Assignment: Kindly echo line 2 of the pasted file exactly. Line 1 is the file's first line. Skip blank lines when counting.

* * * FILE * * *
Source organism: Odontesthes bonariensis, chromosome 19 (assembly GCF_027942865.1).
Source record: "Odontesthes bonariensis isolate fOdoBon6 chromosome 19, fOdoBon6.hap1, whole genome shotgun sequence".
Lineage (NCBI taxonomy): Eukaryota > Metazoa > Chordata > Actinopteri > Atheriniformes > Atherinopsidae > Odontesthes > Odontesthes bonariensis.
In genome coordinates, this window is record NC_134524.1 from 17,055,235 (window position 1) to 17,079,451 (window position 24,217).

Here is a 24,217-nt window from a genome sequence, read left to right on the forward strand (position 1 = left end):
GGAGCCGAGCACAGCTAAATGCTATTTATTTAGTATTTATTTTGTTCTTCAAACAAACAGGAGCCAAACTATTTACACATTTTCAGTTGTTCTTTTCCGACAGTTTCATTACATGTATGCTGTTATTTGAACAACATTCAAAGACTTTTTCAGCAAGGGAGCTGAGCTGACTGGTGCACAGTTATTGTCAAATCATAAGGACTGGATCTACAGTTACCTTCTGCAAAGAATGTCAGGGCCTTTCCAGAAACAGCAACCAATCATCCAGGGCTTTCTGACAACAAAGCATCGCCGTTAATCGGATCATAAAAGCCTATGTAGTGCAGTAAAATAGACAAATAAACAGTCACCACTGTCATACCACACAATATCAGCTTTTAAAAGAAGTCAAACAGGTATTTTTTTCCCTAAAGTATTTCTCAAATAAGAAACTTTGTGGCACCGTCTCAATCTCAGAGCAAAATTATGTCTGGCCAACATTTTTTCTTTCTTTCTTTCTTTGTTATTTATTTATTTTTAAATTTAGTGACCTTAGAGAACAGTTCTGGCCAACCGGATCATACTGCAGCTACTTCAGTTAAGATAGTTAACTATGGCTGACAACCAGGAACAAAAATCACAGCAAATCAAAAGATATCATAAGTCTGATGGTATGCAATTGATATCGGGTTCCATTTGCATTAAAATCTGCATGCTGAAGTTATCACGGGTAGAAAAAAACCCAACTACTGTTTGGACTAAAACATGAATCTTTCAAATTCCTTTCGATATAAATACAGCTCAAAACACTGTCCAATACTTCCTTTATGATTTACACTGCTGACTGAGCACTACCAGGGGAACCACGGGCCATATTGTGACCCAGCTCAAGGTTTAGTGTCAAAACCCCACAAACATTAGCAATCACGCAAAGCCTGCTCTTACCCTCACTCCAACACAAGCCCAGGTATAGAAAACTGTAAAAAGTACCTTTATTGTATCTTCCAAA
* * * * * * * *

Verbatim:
Source record: "Odontesthes bonariensis isolate fOdoBon6 chromosome 19, fOdoBon6.hap1, whole genome shotgun sequence".